One of the slightly disappointing (but to be expected) aspects of this second album is its obvious 'studio' quality. It's a little to clean, a little too crisp for me, a little too sanitised. Her first album, Eye To The Telescope, was recorded at NAM Recording Studios - just a few miles away from where I lived, and grew up, for almost 15 years, in a small village called Holt (near Trowbridge, Wiltshire). For more info, see the Bath Venue Musicians' Studio Guide pages. If you ever see video footage of the setup, you can see how much more of an intimate setting it was when compared to a larger pro studio, and how the acoustic of the small performance space really lent itself to her musical and performance style.  Her first album is a really gorgeous piece of studio work as much as it is a musical work of art, and her second album suffers from the bigger budget - the bigger, in-house recording studio contracts will have made sure of that (she will have been told to record at xyz venue as EMI have a contract with them for job lots of studio time, most likely). This is unfortunate, but I guess there's not much we, the listeners, can do about it.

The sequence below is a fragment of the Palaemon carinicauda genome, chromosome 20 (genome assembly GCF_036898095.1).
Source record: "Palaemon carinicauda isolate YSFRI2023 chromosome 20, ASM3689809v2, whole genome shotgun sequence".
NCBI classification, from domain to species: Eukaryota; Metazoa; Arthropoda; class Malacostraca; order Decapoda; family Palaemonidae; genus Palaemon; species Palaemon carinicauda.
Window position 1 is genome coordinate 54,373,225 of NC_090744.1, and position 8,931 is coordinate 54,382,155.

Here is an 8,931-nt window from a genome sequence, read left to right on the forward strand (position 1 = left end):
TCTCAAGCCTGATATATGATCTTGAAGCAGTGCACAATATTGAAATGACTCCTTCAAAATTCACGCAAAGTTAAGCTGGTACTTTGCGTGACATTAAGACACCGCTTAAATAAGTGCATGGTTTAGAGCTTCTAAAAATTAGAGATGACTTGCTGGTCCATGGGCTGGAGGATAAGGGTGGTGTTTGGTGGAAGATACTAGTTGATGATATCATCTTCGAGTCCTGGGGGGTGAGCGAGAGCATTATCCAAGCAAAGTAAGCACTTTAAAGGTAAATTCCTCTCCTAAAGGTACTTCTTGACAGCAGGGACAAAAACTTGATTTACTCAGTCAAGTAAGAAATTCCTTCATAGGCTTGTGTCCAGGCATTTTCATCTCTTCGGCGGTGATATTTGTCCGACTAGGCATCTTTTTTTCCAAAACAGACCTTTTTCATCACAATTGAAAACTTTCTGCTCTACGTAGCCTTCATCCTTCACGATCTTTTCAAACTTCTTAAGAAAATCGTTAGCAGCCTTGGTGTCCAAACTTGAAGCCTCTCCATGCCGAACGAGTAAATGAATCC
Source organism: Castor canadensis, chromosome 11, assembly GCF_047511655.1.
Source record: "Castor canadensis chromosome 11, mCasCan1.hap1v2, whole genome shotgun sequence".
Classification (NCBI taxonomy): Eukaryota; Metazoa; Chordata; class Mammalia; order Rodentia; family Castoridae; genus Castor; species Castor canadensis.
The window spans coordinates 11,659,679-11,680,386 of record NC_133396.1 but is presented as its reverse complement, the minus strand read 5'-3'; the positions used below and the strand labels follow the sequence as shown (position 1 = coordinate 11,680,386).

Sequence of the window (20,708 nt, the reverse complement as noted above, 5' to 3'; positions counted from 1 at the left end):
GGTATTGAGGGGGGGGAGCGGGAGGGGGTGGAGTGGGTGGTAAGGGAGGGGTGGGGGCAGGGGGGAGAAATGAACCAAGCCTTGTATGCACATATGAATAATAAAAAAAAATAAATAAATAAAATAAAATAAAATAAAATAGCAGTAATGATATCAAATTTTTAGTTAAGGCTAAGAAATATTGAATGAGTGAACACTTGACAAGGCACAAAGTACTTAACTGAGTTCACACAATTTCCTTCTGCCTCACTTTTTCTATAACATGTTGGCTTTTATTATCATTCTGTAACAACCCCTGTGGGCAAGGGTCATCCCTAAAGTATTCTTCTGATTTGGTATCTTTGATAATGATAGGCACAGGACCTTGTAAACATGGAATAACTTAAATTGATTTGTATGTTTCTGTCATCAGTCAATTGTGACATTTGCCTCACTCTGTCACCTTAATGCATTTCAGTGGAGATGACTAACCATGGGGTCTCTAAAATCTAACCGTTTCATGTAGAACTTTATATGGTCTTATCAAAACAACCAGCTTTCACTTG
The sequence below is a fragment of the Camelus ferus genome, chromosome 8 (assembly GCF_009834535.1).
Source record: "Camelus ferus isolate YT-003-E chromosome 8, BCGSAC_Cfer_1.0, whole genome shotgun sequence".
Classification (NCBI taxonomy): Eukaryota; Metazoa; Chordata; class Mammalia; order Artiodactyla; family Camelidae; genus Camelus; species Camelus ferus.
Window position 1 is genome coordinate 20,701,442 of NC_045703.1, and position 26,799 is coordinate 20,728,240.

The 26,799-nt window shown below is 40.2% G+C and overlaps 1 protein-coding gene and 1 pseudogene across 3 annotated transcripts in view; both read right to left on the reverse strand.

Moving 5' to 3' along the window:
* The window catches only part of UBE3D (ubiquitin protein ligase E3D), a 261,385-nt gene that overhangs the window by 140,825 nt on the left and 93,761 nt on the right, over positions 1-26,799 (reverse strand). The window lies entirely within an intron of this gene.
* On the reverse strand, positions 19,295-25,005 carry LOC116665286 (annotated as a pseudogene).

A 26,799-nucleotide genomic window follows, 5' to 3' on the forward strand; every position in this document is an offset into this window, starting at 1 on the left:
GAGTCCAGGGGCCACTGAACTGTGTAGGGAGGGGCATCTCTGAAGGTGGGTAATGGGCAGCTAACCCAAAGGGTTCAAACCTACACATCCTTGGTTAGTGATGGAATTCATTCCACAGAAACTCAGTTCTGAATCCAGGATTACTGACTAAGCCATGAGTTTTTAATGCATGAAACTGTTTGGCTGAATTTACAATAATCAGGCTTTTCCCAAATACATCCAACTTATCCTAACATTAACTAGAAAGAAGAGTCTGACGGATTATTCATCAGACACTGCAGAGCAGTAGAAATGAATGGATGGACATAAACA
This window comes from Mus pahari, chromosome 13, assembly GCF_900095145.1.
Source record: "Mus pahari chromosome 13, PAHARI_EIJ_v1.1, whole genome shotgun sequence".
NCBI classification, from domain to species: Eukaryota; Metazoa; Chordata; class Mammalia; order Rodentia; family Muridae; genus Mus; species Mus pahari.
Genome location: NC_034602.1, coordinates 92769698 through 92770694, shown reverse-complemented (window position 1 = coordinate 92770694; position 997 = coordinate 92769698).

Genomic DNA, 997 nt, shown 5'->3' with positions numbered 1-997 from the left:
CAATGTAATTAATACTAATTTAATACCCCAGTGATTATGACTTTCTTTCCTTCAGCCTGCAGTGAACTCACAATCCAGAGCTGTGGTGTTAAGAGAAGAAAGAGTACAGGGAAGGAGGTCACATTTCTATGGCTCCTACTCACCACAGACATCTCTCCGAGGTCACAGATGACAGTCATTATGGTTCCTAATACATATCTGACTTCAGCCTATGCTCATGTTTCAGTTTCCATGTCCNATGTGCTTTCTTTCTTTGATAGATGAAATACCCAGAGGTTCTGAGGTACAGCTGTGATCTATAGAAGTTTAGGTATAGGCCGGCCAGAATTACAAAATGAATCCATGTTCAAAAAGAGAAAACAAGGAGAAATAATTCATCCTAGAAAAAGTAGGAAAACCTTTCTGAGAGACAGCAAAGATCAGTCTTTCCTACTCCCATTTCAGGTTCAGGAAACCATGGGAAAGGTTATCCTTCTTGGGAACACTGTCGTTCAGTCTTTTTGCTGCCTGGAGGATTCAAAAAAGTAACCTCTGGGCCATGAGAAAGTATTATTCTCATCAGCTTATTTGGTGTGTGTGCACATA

My one regret with Drastic Fantastic? Her voice has too much reverb on it at times, and it sounds a little too polished (even when holding album 2 up against album 1!). Though, I suppose if you've listened to her first album as many times as I have, and had many hours to scrutinise its every little feature and peculiarity, nothing will ever sound the same unless it was recorded in the same venue then mixed and mastered by the same producer and engineer respectively. Still, there's not much to complain about at all with her second album. It's a great toe tapper, and it has enough radio-friendly tunes to give Tunstall (well, EMI) a decent amount of radio play for promo purposes whilst keeping the album-centric listeners (like me), who couldn't give a flying barrel of monkeys about her chart placement, happy with the same kind of content as we received in the first album.